Photographs played a major role in this process and from the beginning, images of the area and the people living there were an important Woods Youth Centre Girls Teamfeature of the paper.  Photos were often used as a way of rallying residents over an issue for example images of building faults to highlight a campaign for improvements, or photos of local protests and demonstrations.  Photographs taken of the demolitions and rebuilding in the area, the redevelopment of the canal, the creation of green spaces showed the dramatic regeneration changes taking place.  Equally important were photos capturing everyday life, local events and activities such as carnival days and the fun run, photos of football teams, dance troupes etc.  Many people still remember having their photo taken by the Sentinel and the photos that are uploaded to the From There To Here Facebook page each week often attract comments and memories.

digital sentinel cardIf the original Sentinel was being set up today, it would not be looking at print as its primary medium but would instead be looking at the potential of online production, both in terms of economic savings but also level of outreach.  The new Digital Sentinel was formally launched in October this year as a community news website for Wester Hailes.  A group of local organisations and individuals put together the idea, based on using the ethos of the old Sentinel through a new digital format that takes advantage of the range of social media people now use.  Regular training sessions are now being held for local residents who are training to be citizen journalists and who are creating content for the site.  They are reporting on news, opinions and events relevant to the people living in the area using a variety of media including photographs, You Tube clips, Twitter and Facebook.  If you live locally and would like to be involved or have an idea for a story, they want to hear from you and you can contact them on contact@digitalsentinel.net, or for submitting a story/ event etc. – submit@digitalsentinel.net.

Echoing the aims of the residents who established the original paper, the site says

“The Digital Sentinel is an ethical media site which aims to represent Wester Hailes as the vibrant and rich community it is.”

http://www.digitalsentinel.net/

Digital Sentinel Facebook

@WHDigiSentinel


Bus stopped

Bus to RestalrigPublic transport is one of the issues re-appearing in the Sentinel across the years, demonstrating its continuing priority for people living in Wester Hailes.  Pictures of local buses put up on the Facebook page always attract comment as people document memories and stories associated with bus travel.  The sprinter buses in particular are remembered with fondness!  But the popularity of the images also points to the fact that for many people in the area, buses were their only source of transport.

In 1983 only a quarter of the local population owned a car and were therefore reliant on bus routes.  This often required a detailed knowledge of bus times, and for some residents a long walk to reach a stop.  The report Ten Years On commented

 “In an area the size of Wester Hailes, certain neighbourhoods are obviously going to be worse off than others.  On top of this the estate is primarily designed for the private car and many areas are inaccessible to buses, so quite long walks to and from the bus stops are often necessary.”

Local interest in bus routes and timetables remained high, leading to Sentinel coverage whenever a route was introduced or altered or when a route was stopped.  In 1993 Hailesland East Neighbourhood Council organised a public meeting to discuss and debate the bus service or lack of bus service for the Hailesland/ Murrayburn/ Dumbryden area.  They were keen to lobby their local Regional Councillors to try to get the 30 route re-instated as was reported here.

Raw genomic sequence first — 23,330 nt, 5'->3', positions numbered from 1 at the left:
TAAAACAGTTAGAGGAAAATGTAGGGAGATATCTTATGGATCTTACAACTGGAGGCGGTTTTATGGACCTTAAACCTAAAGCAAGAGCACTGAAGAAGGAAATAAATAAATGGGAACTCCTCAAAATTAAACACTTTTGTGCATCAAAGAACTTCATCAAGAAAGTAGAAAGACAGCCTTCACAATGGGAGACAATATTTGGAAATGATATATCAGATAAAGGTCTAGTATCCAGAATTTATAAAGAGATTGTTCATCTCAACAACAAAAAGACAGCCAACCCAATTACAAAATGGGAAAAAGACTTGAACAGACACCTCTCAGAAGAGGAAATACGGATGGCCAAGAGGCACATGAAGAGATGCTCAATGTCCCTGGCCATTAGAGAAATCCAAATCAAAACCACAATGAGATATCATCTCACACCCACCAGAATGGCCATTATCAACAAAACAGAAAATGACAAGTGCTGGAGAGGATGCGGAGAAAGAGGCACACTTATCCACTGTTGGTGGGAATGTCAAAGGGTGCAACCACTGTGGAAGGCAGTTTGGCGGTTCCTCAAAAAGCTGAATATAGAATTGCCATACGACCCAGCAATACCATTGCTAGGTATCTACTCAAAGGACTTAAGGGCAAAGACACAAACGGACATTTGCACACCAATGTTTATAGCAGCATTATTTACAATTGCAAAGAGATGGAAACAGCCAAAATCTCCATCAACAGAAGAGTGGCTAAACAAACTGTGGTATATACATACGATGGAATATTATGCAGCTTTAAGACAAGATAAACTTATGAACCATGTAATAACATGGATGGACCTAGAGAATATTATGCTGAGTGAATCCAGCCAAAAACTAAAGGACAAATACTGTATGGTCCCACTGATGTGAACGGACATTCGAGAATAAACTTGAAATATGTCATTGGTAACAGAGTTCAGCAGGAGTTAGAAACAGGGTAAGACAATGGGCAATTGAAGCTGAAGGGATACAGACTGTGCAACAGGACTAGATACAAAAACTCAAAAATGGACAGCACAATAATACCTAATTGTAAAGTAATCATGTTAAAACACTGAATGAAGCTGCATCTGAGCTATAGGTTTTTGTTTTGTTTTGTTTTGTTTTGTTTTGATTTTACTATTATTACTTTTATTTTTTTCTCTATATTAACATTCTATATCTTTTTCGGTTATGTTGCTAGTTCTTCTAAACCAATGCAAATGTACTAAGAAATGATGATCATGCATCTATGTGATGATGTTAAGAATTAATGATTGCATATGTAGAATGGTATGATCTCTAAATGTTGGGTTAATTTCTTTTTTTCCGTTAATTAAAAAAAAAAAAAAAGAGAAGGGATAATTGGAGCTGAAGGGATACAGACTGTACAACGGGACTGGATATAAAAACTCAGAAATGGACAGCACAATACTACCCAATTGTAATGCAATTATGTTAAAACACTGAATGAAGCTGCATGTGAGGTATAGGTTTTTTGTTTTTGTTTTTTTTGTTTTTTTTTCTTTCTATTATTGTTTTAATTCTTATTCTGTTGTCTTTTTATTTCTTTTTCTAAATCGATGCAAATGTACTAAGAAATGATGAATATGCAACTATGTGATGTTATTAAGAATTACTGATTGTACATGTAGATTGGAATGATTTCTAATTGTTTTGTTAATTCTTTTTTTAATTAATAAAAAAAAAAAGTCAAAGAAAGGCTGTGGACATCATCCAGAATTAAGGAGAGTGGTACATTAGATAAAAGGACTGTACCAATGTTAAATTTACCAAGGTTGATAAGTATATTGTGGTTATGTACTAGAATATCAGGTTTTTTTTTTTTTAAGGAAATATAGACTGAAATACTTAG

Bus stoppedLater on that year, the Sentinel highlighted that in the blaze of publicity surrounding the new multi million pound Gyle Shopping Centre, there had been little consideration given to how residents from Wester Hailes would get there if they used public transport.  This was of particular concern to people who had managed to get jobs at the new site.

In 2000, First Bus withdrew their popular C5 service, leading to a reduced service for Clovenstone.  The Sentinel report highlighted the difficulties this caused, particularly for residents who found it difficult to walk to routes and stops further away, or the other side of busy roads.

Bus services into the city centre have improved over the years with frequent timetables and weekend and late night provision.  However, the issue of travelling round the area, or travelling to other neighbouring communities remains more problematic.  The community has had to fight to retain services such as the 18 and the 20, enabling access to the Gyle, Asda and the Royal Infirmary.  Now the community council is concerned that the public transport links to the new Healthy Living Centre, due to open next month, will not be suitable for people who find walking difficult.  It is frustrating that despite all the years of campaigning for better public transport routes, the local community is still not included in decision making processes when designs are being considered for this aspect.  If they had been, they would have been able to point out that the 30 whilst running near to the centre does not have stops close enough for people with limited walking ability, particularly if you are on the out of city route.  The community council has therefore organised a special meeting to look at this issue and to see if a proper solution can be implemented to ensure that the new centre is fully inclusive. The meeting is on Wednesday 14th August 6pm at the Wester Hailes Library.  Representatives from Lothian Buses and councillors will be there.


Green Times

Terry Nutkins at the Calders helping to plant trees

Terry Nutkins at the Calders helping to plant trees